A vintage TV test screen that says, "PLEASE STAND BY!"
Oleksii Arseniuk/Shutterstock

Whether you’re a movie nerd, a gamer, or an amateur filmmaker, you’ve probably heard of NTSC and PAL. But what’s the difference? And how are these formats still relevant today?

Americans Use NTSC; Everybody Else Uses PAL

At an elementary level, NTSC is an analog TV color system used in North America, Central America, and parts of South America. PAL is an analog TV color system used in Europe, Australia, parts of Asia, parts of Africa, and parts of South America.

The systems are incredibly similar, with the main difference being electrical consumption. In North America, electrical power is generated at 60 Hz. On other continents, the standard is 50 Hz, but this difference has a bigger impact than you might expect.

Why Power Makes a Big Difference

The refresh rate (frame rate) of an analog TV is directly proportional to its power consumption. But just because a TV operates at 60 Hz doesn’t mean it displays 60 frames per second.

Look familiar? These are two examples of interlacing. Notice the evenly spaced lines in the first image. Wikipedia

Analog TVs use a cathode-ray tube (CRT) to beam light against the backside of a screen. These tubes aren’t like projectors—they can’t fill up a screen in one go. Instead, they quickly beam light down from the top of a screen. As a result, though, the picture at the top of the screen starts to fade as the CRT beams light at the bottom of the screen.

To fix this issue, analog TVs “interlace” an image. That is, they skip every other line on a screen to hold an image that looks consistent to the human eye. As a result of this “skipping,” 60 Hz NTSC TVs operate at 29.97 FPS, and 50 Hz PAL TVs run at 25 FPS.

PAL Is Technically Superior

American readers, don’t get too excited about your extra 4.97 frames per second. Frame rate aside, PAL is technically superior to NTSC.

When the USA began broadcasting color TV in the early ’50s, the name of the game was backward compatibility. Most Americans already had black and white TV sets, so ensuring that color broadcasts were compatible with older TVs was a no-brainier. As a result, NTSC stuck with black and white resolution (525 lines), operates on low-bandwidth frequencies, and is generally unreliable.

Other continents didn’t want to deal with NTSC’s unreliability and simply waited for color TV technology to get better. Regular color TV broadcasts didn’t get to England until 1966 when the BBC solidified the PAL format. PAL was meant to address the problems with NTSC. It has an increased resolution (625 lines), works on high-bandwidth frequencies, and is more reliable than NTSC. (Of course, this means PAL doesn’t work with black and white sets.)

Okay, enough of the history lesson. Why does all of this matter now? We keep talking about analog TVs, but what about digital TVs?

Why Does This Matter in the Digital Age?

The faults (or features) of NTSC and PAL are dictated mainly by how analog TVs function. Digital TVs are fully capable of pushing past these limitations (specifically frame rates), but we still see NTSC and PAL in use today. Why?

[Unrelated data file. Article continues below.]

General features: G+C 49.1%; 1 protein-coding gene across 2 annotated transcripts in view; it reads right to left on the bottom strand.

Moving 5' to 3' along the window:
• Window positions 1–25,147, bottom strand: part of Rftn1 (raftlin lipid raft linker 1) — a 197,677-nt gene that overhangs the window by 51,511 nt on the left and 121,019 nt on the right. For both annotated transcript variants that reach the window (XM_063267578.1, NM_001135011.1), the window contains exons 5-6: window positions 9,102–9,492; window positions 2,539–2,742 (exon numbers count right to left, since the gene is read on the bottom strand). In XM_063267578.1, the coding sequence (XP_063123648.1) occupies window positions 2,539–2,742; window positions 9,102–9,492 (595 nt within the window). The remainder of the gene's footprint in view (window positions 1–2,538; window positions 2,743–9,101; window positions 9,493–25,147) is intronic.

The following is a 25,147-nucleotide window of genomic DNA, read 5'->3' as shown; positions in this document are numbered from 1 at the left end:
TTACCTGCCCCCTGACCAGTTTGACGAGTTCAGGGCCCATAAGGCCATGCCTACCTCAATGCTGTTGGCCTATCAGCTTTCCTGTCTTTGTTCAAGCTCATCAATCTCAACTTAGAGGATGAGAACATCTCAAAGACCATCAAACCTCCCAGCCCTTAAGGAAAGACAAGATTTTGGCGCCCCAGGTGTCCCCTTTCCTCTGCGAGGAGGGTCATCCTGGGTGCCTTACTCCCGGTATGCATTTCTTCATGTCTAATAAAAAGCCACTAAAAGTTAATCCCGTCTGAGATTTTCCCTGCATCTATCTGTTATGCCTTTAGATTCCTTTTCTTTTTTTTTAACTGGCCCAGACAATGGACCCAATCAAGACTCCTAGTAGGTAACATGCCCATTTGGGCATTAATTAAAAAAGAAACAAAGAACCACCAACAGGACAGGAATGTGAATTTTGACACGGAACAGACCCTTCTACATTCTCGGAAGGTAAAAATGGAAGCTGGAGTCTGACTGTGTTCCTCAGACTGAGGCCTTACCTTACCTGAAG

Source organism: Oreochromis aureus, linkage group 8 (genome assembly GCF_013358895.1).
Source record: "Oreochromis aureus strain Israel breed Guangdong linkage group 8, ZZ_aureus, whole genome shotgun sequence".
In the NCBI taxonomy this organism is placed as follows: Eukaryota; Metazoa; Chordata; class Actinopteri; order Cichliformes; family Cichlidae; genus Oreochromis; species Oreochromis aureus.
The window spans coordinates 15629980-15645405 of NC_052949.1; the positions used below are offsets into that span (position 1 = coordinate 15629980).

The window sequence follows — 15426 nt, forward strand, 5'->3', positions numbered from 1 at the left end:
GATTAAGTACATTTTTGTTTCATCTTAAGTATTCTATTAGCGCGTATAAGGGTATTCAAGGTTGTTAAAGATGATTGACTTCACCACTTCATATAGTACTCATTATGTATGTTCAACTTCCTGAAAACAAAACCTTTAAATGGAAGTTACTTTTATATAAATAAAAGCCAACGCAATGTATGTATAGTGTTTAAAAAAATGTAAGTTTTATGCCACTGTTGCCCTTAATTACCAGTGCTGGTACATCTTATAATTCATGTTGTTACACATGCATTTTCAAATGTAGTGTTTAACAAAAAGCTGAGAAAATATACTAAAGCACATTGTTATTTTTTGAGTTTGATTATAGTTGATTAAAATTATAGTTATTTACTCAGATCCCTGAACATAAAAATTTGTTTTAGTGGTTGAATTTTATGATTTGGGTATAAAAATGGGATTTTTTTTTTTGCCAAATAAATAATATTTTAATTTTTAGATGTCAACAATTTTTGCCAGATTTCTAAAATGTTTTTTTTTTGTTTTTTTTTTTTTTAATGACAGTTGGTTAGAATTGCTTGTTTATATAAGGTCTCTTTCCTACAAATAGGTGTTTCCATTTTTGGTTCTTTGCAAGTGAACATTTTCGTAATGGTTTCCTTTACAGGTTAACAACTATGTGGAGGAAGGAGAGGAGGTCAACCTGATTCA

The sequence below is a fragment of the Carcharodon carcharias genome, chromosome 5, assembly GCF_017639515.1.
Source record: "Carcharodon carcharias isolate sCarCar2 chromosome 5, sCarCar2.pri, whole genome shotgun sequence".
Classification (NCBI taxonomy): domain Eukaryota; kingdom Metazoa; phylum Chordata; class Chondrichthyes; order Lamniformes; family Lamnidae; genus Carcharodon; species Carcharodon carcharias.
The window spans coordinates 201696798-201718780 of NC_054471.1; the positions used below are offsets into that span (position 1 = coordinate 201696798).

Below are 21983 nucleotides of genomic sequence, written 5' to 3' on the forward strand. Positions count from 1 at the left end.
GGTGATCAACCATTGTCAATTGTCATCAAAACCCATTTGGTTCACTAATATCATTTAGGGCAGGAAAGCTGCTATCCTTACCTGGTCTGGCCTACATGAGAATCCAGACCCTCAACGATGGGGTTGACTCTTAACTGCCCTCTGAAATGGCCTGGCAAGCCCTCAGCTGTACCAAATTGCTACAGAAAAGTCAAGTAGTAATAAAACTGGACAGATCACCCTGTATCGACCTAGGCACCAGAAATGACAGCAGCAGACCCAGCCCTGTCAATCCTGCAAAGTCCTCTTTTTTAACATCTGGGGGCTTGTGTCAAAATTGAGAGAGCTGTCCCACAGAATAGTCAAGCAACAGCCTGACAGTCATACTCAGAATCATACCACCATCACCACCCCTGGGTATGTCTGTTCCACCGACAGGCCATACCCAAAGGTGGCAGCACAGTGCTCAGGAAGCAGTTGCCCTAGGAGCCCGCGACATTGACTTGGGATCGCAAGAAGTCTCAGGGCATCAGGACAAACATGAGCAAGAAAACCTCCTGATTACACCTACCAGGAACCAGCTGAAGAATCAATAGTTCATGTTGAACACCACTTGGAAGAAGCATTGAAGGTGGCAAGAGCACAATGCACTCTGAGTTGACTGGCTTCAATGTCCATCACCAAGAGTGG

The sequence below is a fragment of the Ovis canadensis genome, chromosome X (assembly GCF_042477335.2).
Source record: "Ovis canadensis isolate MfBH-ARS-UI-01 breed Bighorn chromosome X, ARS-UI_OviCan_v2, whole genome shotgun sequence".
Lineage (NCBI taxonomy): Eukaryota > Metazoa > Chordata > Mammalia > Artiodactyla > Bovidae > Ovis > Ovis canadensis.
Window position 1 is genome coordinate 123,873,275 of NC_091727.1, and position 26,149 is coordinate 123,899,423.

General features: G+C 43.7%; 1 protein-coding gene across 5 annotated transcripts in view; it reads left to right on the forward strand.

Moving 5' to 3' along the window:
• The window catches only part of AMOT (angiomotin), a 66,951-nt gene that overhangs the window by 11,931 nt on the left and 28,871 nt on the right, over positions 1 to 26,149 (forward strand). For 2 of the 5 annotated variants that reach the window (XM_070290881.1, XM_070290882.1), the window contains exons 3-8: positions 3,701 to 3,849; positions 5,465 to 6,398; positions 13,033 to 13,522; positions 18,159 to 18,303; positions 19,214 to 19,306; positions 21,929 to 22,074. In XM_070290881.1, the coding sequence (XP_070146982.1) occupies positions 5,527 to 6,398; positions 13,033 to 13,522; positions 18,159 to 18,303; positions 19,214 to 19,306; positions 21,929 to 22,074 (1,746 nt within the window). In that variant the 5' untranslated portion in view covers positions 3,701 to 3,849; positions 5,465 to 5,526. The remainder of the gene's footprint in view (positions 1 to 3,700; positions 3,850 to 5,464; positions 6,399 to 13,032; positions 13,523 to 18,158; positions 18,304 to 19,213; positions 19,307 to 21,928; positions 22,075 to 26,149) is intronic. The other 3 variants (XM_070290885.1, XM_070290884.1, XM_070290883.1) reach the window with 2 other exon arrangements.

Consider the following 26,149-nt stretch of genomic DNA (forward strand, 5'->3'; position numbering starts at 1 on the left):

Person watching a 4K, big screen TV.
Daniel Crason/Shutterstock

Well, it’s mostly an issue of compatibility. If you’re transmitting video information with an analog cable (RCA, coaxial, SCART, s-video), your TV has to be able to decode that information. While some modern TVs support both the NTSC and PAL formats, there’s a chance yours only supports one of the two. So, if you try to hook up an Australian game console or DVD player to an American TV via RCA cable, it might not work.

There’s also the issue of cable TV and broadcast TV (now called ATSC, not NTSC). Both formats are now digital, but they still operate on either 30 or 60 FPS to support old CRT TVs. Depending on your TV’s country of origin, it might not be able to decode your video signal if you’re using analog cables.

To get around this, you’re going to need to buy an NTSC/PAL compatible HDMI converter box, and they’re expensive. But hey, it costs less than a new TV, and it’ll come in handy when you inevitably buy a TV that doesn’t have any analog ports.

Some New TVs Don’t Have Analog Ports

If you’ve bought a TV in the last year, you may have noticed something strange. It’s got a few HDMI ports, maybe a DisplayPort, but it lacks the colorful RCA ports you’re used to. Analog video is finally dying.

This solves the NTSC/PAL compatibility problem by removing your ability to use old video sources with new TVs. Isn’t that nice?

In the future, you might have to buy an NTSC/PAL compatible HDMI converter box. Again, they’re kind of expensive right now. Once demand goes up, though, they should cost less.

Andrew Heinzman Andrew Heinzman
Andrew Heinzman writes for How-To Geek and Review Geek. Like a jack-of-all-trades, he handles the writing and image editing for a mess of tech news articles, daily deals, product reviews, and complicated explainers.
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